Pilot of experimental aircraft told tower he was going to crash
LAS VEGAS – An experimental aircraft crashed into a house and exploded shortly after takeoff Friday, killing the pilot and two people inside the home, authorities said.
The pilot of the home-built plane radioed that he was in trouble shortly after taking off from the North Las Vegas Airport, said Ian Gregor, a Federal Aviation Administration spokesman in Hawthorne, Calif.
A review of tower audio tapes showed the pilot told air controllers that he was going down, Gregor said.
Gregor said the plane couldn’t gain altitude.
Firefighters quickly doused an intense fire in the single-family stucco home in a working-class neighborhood southeast of a main runway at the airport. No other homes appeared damaged.
The plane appeared to have crashed through the roof over the living room.
A deputy fire chief, Kevin Brame, said authorities believe three people lived in the home, but one was not home at the time of the crash.
Neighbor Letizia Gonzalez, 17, said she awoke to a sound “like a bomb.”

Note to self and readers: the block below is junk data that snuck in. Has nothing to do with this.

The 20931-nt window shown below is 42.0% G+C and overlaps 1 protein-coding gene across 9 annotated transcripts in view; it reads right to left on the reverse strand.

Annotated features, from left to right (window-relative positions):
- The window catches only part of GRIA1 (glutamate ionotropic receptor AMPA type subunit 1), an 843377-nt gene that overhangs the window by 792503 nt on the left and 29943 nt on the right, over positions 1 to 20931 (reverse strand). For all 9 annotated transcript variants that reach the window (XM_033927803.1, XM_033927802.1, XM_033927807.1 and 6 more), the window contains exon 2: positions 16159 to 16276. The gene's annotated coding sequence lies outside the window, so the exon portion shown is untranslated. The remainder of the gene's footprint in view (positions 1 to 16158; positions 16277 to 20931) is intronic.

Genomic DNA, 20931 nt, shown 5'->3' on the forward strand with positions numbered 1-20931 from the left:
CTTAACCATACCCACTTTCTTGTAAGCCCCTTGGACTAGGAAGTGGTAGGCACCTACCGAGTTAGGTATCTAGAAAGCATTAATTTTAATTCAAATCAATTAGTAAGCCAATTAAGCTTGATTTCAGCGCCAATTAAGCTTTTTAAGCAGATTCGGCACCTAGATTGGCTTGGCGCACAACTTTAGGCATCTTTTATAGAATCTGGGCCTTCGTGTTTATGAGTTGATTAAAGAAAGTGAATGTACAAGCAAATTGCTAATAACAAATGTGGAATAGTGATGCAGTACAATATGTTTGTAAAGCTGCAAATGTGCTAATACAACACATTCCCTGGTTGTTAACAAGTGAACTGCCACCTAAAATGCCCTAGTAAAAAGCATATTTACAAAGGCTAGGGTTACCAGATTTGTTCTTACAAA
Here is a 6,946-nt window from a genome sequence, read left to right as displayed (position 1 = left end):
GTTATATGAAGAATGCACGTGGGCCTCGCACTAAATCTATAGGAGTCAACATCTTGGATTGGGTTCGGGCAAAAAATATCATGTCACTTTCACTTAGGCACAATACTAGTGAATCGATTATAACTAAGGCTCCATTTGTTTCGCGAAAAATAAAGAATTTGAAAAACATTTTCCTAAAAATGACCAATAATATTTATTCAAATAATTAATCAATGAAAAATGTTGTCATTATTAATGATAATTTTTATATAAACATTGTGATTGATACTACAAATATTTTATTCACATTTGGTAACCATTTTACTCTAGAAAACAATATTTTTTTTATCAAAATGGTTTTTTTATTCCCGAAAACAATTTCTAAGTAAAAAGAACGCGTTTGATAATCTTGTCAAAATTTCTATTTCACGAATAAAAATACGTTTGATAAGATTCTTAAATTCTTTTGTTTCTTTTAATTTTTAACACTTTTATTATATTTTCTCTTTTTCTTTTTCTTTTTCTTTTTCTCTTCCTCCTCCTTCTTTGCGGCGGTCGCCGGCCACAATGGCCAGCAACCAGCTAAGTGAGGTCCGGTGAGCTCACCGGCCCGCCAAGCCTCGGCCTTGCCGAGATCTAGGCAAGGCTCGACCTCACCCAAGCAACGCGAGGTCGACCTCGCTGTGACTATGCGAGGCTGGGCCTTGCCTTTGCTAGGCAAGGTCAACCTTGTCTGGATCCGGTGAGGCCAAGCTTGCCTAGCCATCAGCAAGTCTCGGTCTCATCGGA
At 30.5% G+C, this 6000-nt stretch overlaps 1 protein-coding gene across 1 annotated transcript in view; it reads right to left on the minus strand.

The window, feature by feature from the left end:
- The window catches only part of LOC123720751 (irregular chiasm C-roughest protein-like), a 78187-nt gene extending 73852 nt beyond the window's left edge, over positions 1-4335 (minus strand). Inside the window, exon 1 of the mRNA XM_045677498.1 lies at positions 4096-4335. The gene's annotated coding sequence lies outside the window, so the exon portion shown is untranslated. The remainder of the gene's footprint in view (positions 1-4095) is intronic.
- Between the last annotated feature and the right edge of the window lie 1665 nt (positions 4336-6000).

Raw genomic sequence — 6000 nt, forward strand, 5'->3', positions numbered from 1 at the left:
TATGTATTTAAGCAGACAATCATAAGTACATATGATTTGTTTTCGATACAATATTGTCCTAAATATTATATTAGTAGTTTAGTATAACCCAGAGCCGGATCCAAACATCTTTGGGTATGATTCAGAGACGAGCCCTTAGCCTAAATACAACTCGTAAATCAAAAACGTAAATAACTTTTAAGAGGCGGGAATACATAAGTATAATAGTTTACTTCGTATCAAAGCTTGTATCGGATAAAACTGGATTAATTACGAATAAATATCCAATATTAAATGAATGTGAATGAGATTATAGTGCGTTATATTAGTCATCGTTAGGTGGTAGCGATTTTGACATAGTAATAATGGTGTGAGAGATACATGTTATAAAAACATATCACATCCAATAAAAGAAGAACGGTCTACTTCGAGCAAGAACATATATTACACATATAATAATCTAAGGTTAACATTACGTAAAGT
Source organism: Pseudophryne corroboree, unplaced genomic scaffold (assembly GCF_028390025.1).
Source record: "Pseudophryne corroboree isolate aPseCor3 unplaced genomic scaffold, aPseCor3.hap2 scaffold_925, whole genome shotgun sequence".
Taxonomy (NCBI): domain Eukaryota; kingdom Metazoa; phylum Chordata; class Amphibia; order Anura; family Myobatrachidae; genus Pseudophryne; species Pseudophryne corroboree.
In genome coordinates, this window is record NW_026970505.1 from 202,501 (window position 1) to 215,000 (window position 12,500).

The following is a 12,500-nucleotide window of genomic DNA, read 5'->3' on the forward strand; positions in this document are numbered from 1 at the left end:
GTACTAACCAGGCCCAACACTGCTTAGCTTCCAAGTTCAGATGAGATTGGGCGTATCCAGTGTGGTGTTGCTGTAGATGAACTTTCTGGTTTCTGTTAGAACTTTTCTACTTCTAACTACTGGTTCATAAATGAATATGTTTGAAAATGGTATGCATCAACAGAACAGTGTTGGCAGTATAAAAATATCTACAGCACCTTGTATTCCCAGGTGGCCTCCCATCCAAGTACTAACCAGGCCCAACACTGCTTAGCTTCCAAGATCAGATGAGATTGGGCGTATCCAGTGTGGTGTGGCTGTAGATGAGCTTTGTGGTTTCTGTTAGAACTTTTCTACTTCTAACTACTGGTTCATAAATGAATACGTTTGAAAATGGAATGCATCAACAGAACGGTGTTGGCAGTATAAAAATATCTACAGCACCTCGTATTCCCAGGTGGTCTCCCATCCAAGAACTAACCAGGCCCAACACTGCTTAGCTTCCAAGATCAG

“We came outside and we saw flames coming out of the house. We went to look and it started exploding even more,” she said. “They were nice people. It’s really sad.”
Gonzalez described the residents as a couple and the man’s adult son, who kept the yard neat and were friendly to neighbors.
The pilot and one resident of the house died in the 6:28 a.m. crash, and another person in the house died after being taken to University Medical Center in Las Vegas, Brame said.
The names of the dead were not immediately released.
Gregor characterized the rear-propeller Velocity 173 RG aircraft as “experimental” and said it can be built from a kit. FAA records showed the aircraft was certified for flight in 2002, he said, and was owned by a Las Vegas resident. The name of the owner was not released.
Gregor said FAA and National Transportation Safety Board investigators were traveling to North Las Vegas to investigate the crash.
North Las Vegas Airport is the second-busiest airport in Nevada after McCarran International Airport in Las Vegas, according to the airport’s Web site. It’s a busy hub for small planes and jets, and serves as a base for sightseeing flights to the Grand Canyon and other attractions.